[Public-List] Chain Plates and water intrusion around them.

crufone at comcast.net crufone at comcast.net
Tue Mar 24 08:36:10 PDT 2009

Hello all, 

Something else to consider when replacing or upgrading your chain plates, fastener bolts and repaining structural wood damage. 

This has been covered in many DIY boat repair mags and I believe that it is worth doing to help prevent water intrusion through the chain plate holes to the structure down below. 

Around each chain plate slot through the deck one builds up a 'curb' or 'collar' which stands proud above the deck let's say 1" to 1-1/2".  This 'curb' can be mfg from epoxy or polyester resin.  It will have a water tight bond to the upper deck surface.  It is intended for the chain plate to be able to move/flex slightly around in the slot through the deck and this new 'curb'.  The 'curb' height provides more surface area for the bedding compound to fill the gap between the metal of the chain plate and the surrounding fibreglass structure.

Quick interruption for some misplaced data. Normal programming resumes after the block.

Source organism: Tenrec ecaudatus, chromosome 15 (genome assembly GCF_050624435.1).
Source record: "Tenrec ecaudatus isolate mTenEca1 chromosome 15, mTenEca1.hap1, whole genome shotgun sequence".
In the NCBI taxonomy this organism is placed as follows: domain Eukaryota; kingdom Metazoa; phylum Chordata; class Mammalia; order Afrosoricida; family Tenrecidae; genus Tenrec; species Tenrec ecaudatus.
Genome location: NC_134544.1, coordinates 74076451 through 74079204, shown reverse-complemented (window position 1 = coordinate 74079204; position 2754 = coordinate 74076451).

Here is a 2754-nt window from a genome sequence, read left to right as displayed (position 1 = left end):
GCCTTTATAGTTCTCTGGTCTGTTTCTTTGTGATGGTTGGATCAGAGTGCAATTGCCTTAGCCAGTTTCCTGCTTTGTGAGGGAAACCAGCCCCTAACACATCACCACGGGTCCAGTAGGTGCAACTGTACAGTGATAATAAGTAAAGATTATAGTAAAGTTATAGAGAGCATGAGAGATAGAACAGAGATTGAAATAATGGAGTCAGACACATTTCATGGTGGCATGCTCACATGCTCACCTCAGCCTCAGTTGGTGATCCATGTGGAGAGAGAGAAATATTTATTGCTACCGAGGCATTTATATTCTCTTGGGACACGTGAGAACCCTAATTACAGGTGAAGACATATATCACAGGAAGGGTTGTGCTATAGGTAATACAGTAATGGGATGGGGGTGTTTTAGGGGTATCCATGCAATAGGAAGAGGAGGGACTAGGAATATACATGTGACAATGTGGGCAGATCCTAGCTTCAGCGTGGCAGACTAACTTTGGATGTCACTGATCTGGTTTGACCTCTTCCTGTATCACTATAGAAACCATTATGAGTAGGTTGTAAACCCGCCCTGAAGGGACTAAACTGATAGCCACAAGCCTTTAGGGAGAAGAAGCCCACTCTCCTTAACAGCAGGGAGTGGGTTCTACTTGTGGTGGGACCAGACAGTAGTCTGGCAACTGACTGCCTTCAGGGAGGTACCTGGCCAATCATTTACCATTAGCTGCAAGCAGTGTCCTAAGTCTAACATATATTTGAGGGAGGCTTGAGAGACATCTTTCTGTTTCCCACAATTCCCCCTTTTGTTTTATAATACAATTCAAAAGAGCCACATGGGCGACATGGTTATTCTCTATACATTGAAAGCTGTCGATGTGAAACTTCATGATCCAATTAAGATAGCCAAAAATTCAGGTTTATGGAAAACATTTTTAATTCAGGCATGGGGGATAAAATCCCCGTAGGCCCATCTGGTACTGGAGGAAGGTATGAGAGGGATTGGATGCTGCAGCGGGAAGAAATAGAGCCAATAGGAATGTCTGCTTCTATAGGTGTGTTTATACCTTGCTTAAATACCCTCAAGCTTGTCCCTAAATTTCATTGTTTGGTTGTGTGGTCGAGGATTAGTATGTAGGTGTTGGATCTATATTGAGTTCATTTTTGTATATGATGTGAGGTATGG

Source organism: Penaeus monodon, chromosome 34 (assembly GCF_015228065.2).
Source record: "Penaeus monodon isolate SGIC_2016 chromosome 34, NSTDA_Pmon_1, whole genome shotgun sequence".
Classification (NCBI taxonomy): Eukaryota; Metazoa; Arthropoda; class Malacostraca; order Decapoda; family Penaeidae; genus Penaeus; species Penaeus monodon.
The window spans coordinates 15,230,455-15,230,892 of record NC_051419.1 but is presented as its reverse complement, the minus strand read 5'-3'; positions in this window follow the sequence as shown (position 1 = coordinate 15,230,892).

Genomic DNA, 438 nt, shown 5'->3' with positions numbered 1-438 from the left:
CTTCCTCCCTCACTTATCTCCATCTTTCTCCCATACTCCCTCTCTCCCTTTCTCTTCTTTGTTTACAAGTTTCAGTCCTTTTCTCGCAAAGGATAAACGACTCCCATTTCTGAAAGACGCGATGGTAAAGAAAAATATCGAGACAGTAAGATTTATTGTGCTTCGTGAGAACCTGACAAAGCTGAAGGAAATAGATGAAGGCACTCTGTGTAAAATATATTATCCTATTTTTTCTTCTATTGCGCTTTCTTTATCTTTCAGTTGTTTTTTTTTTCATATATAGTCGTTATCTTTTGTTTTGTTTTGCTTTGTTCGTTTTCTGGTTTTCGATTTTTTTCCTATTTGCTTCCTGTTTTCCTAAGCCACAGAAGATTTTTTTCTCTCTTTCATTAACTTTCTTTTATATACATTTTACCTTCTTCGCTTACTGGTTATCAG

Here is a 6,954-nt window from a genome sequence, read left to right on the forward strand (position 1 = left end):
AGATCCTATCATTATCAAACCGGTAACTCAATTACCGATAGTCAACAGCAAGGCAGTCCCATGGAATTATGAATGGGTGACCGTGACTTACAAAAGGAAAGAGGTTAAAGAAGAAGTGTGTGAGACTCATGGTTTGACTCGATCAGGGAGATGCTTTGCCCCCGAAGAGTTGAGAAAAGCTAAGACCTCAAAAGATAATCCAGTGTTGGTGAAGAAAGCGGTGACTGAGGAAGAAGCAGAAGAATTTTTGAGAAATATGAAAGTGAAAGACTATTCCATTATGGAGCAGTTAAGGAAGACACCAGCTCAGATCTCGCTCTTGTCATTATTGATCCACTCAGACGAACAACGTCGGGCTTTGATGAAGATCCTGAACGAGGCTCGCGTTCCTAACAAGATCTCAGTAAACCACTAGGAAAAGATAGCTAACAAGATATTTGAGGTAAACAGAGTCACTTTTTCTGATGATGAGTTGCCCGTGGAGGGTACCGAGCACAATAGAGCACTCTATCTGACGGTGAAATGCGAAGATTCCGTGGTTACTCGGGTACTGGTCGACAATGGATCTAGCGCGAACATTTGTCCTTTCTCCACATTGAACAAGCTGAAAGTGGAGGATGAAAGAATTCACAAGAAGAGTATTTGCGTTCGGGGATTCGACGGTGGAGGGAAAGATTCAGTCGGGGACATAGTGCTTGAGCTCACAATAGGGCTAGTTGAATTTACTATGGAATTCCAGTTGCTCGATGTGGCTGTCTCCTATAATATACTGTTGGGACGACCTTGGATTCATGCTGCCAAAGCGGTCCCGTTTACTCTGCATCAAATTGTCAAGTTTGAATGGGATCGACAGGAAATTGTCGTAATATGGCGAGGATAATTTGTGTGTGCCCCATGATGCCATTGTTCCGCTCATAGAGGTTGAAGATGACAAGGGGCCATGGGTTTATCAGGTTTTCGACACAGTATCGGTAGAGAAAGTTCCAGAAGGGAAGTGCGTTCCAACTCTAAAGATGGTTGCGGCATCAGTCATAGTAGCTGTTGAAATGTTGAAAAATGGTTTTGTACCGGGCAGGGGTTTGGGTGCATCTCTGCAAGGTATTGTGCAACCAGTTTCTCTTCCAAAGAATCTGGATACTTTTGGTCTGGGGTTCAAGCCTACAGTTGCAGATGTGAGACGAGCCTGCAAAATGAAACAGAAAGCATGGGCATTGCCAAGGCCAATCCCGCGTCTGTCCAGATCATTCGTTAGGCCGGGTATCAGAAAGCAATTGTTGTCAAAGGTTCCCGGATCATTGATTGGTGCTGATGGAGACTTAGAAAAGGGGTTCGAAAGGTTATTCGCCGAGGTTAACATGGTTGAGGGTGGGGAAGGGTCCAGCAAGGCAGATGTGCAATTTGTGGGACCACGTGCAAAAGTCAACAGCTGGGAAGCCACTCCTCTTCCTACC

Water washing over the deck must be at least as high as the curb to attempt to enter the bedding area and thus infiltrate into the structure down below causing the wood structure to rot over time. 

Yes, yes, yes, this is a foolish logic while at sea.  My thought is that most of the time our boats are not at sea but resting in a wet slip, on a mooring or on the hard outside in the RAIN.  I believe that it is mostly the rain water which causes the damage we find at our chain plate fastening structure.  If our boats are at sea only 5% of their life over a 40 year period of time, then one can appreciate the damage rain water can cause. 

The 'curb' effect does a GREAT deal to prevent this type of water intrusion and damage to our boats.  In addition the bedding compound should be more effective for a longer period of time because of the increase in volume used to caulk/bed in the slot. 

If one takes the care to finish off these 'curbs' nicely, they don't detract too much from the good looks of the boat. 

Michael #133 

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